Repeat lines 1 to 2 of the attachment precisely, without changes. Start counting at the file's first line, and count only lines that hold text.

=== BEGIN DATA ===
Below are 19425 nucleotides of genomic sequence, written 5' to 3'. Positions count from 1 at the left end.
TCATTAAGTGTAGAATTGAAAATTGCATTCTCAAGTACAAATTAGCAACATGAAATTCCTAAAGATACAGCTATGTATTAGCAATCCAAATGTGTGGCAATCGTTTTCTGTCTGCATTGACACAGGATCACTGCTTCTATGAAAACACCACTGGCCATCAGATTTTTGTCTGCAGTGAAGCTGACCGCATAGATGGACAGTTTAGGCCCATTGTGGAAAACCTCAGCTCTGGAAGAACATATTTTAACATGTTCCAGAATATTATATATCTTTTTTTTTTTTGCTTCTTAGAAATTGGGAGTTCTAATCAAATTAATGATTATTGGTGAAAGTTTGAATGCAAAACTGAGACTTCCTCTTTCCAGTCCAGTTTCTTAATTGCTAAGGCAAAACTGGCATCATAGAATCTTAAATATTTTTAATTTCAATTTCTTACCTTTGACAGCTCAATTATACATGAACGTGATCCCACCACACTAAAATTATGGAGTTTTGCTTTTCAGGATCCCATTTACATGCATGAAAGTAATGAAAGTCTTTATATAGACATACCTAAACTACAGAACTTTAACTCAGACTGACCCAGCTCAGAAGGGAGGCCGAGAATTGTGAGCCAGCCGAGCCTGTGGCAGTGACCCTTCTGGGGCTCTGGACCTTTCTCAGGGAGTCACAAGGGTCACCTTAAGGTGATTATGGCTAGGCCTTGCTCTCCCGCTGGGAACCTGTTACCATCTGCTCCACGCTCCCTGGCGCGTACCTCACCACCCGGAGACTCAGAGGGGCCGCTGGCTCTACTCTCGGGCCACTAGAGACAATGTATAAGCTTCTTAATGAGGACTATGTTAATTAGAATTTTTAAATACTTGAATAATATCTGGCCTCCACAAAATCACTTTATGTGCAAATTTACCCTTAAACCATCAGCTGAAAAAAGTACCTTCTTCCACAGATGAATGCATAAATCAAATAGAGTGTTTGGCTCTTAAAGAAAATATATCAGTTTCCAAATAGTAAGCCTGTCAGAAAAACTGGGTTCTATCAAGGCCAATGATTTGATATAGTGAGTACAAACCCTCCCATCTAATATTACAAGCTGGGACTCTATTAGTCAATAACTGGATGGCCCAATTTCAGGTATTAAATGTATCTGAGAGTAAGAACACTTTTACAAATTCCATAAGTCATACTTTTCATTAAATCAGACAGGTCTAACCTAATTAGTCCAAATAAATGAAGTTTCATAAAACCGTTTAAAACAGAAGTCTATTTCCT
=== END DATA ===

Below are 19425 nucleotides of genomic sequence, written 5' to 3'. Positions count from 1 at the left end.
TCATTAAGTGTAGAATTGAAAATTGCATTCTCAAGTACAAATTAGCAACATGAAATTCCTAAAGATACAGCTATGTATTAGCAATCCAAATGTGTGGCAATCGTTTTCTGTCTGCATTGACACAGGATCACTGCTTCTATGAAAACACCACTGGCCATCAGATTTTTGTCTGCAGTGAAGCTGACCGCATAGATGGACAGTTTAGGCCCATTGTGGAAAACCTCAGCTCTGGAAGAACATATTTTAACATGTTCCAGAATATTATATATCTTTTTTTTTTTTGCTTCTTAGAAATTGGGAGTTCTAATCAAATTAATGATTATTGGTGAAAGTTTGAATGCAAAACTGAGACTTCCTCTTTCCAGTCCAGTTTCTTAATTGCTAAGGCAAAACTGGCATCATAGAATCTTAAATATTTTTAATTTCAATTTCTTACCTTTGACAGCTCAATTATACATGAACGTGATCCCACCACACTAAAATTATGGAGTTTTGCTTTTCAGGATCCCATTTACATGCATGAAAGTAATGAAAGTCTTTATATAGACATACCTAAACTACAGAACTTTAACTCAGACTGACCCAGCTCAGAAGGGAGGCCGAGAATTGTGAGCCAGCCGAGCCTGTGGCAGTGACCCTTCTGGGGCTCTGGACCTTTCTCAGGGAGTCACAAGGGTCACCTTAAGGTGATTATGGCTAGGCCTTGCTCTCCCGCTGGGAACCTGTTACCATCTGCTCCACGCTCCCTGGCGCGTACCTCACCACCCGGAGACTCAGAGGGGCCGCTGGCTCTACTCTCGGGCCACTAGAGACAATGTATAAGCTTCTTAATGAGGACTATGTTAATTAGAATTTTTAAATACTTGAATAATATCTGGCCTCCACAAAATCACTTTATGTGCAAATTTACCCTTAAACCATCAGCTGAAAAAAGTACCTTCTTCCACAGATGAATGCATAAATCAAATAGAGTGTTTGGCTCTTAAAGAAAATATATCAGTTTCCAAATAGTAAGCCTGTCAGAAAAACTGGGTTCTATCAAGGCCAATGATTTGATATAGTGAGTACAAACCCTCCCATCTAATATTACAAGCTGGGACTCTATTAGTCAATAACTGGATGGCCCAATTTCAGGTATTAAATGTATCTGAGAGTAAGAACACTTTTACAAATTCCATAAGTCATACTTTTCATTAAATCAGACAGGTCTAACCTAATTAGTCCAAATAAATGAAGTTTCATAAAACCGTTTAAAACAGAAGTCTATTTCCT